Thursday, May 10, 2007

All Your Eyeballs Belong to Us

ABC and ESPN have come to an agreeement with cable provider Cox to offer programming on demand, but with an unusual condition: the ability to skip commercials will be disabled.

Cox viewers will be able to watch episodes of ABC's hit series "Grey's Anatomy," "Desperate Housewives," "Lost," and "Ugly Betty" free whenever they choose starting in the fall, The Journal said, adding that episodes will be available 12 hours after they premiere on ABC, and ESPN will chip in a package of college football games.

In an important component of the deal, the companies will also test technology that will place ads in shows based on ZIP Codes and geographic area, The Journal said. The test will start in Orange County, Calif., where Cox has about 250,000 subscribers, the Journal said.

Cox and Disney will also test a system to place fresh commercials in available episodes every few days so that ads don't grow stale, according to the report.

The agreement only applies to programs on Cox's video-on-demand menu, so it doesn't affect viewers using digital video recorders to fast forward through ads, The Journal said.

It's easy to see why the networks want to do this; it's hard to sell ads in on-demand programming, where every single viewer will be sitting with a remote in hand ready to bypass ads.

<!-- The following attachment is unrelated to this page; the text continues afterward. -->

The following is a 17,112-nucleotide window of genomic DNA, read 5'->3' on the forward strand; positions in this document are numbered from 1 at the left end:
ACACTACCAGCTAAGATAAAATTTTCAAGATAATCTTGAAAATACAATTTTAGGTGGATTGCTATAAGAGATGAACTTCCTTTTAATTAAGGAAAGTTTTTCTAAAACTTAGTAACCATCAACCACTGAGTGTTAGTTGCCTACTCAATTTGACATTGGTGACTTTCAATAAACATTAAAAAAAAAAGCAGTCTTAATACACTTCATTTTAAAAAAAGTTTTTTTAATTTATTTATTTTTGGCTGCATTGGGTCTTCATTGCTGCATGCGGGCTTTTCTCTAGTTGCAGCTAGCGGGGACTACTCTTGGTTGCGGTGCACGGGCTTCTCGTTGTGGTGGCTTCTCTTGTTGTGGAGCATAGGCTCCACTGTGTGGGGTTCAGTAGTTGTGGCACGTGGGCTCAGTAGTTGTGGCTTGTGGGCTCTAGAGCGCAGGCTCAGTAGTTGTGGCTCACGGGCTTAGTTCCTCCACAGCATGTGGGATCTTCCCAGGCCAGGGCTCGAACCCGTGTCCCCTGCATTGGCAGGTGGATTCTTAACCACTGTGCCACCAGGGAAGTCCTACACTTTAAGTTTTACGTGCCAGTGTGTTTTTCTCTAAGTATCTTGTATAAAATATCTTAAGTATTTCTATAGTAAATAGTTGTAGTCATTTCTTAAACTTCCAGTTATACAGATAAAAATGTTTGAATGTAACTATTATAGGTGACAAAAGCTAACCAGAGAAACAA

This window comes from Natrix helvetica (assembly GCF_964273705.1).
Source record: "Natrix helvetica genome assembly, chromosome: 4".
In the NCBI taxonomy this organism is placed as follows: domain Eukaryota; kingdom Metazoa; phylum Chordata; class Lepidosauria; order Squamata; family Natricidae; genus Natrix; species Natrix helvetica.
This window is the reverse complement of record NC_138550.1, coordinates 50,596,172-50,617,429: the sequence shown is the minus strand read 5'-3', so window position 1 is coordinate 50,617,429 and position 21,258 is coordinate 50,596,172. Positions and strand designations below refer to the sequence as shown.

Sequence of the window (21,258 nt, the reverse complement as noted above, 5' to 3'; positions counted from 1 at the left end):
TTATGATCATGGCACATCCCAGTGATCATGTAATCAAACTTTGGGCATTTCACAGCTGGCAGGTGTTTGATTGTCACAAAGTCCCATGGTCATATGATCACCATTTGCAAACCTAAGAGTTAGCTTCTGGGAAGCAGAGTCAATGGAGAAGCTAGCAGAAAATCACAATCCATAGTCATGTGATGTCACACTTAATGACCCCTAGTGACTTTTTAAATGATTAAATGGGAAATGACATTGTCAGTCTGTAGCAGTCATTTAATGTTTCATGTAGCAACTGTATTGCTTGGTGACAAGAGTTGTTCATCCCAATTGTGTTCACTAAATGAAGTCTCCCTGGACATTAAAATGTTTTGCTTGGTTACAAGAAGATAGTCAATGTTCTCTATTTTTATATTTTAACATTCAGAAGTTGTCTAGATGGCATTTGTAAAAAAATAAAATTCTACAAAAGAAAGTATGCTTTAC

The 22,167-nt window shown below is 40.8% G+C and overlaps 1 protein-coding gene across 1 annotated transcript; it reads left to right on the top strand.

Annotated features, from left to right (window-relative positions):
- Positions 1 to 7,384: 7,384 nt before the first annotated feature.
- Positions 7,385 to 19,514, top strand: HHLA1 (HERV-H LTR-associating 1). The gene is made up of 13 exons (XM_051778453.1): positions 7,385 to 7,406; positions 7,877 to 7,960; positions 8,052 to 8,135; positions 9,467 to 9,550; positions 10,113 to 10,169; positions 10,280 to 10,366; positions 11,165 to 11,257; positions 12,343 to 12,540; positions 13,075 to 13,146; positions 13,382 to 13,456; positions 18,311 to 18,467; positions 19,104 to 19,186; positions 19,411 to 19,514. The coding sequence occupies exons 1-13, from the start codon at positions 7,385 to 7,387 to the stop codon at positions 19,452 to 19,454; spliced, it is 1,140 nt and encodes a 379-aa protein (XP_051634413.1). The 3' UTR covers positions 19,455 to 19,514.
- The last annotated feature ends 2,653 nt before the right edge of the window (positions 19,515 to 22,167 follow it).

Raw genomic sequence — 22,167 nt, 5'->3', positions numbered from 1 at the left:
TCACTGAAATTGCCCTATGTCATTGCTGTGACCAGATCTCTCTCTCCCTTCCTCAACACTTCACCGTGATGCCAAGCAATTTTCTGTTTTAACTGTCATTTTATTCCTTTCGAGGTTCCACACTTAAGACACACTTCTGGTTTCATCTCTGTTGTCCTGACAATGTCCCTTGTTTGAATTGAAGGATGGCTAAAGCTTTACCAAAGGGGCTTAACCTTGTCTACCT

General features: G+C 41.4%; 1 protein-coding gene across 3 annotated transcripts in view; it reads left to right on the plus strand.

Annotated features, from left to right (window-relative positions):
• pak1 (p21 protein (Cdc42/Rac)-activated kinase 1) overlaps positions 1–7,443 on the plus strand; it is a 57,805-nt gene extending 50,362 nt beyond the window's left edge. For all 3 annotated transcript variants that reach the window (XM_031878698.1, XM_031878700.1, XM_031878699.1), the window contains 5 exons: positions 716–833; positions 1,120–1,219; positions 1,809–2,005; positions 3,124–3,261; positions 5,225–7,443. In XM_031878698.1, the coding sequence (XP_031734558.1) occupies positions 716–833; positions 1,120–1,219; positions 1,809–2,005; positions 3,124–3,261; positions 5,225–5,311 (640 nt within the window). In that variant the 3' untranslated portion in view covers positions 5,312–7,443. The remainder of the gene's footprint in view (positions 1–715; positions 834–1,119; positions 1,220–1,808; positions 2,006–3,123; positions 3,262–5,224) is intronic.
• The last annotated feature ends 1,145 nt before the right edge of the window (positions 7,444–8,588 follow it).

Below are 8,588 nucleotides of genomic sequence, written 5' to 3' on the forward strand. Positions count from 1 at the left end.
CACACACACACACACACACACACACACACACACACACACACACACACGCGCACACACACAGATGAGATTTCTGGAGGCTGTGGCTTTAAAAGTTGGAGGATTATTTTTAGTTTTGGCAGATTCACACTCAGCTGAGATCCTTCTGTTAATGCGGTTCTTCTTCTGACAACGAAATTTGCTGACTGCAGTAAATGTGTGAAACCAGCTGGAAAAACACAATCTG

But I hardly think this solves the problem. If people aren't interested in your advertising, they will not watch it. You can succeed in irritating them by making them get up and use the bathroom and refill the snack bowl during the ads. But will you get their attention?

I actually think the ad-skipping works better; viewers see the ads in fast-forward and can stop and look at interesting ones (something I do regularly).

This kind of approach is, I think, a replacement for more creative thought about how to engage consumers in an environment where, increasingly, they are in charge - online, at the TV, everywhere. (And I predict you'll see it creep over into the DVR itself sooner or later.)

That's not an easy problem to solve... but if you don't even ask yourself how, failure is guaranteed. Meanwhile, somewhere out there, other marketers are asking the question, and when they come up with a good answer, the "you're going to watch whether you like it or not!" crowd will be left behind.

1 comment:

Mary Schmidt said...

Sigh. One of these days the Old Guard may finally realize the rules have changed. The old "HEY HEY LOOK AT ME EVEN IF YOU DON"T WANT TO" advertising just isn't going to work anymore. We already ignore 'em if we can't skip 'em. Same goes for those web sites that "force" you to sit through a dancing bear/baby/guy ad before letting you read the "premimum" content. I just turn down the volume on my monitor and do something else until it passes (Open another window and do some blog reading for example.)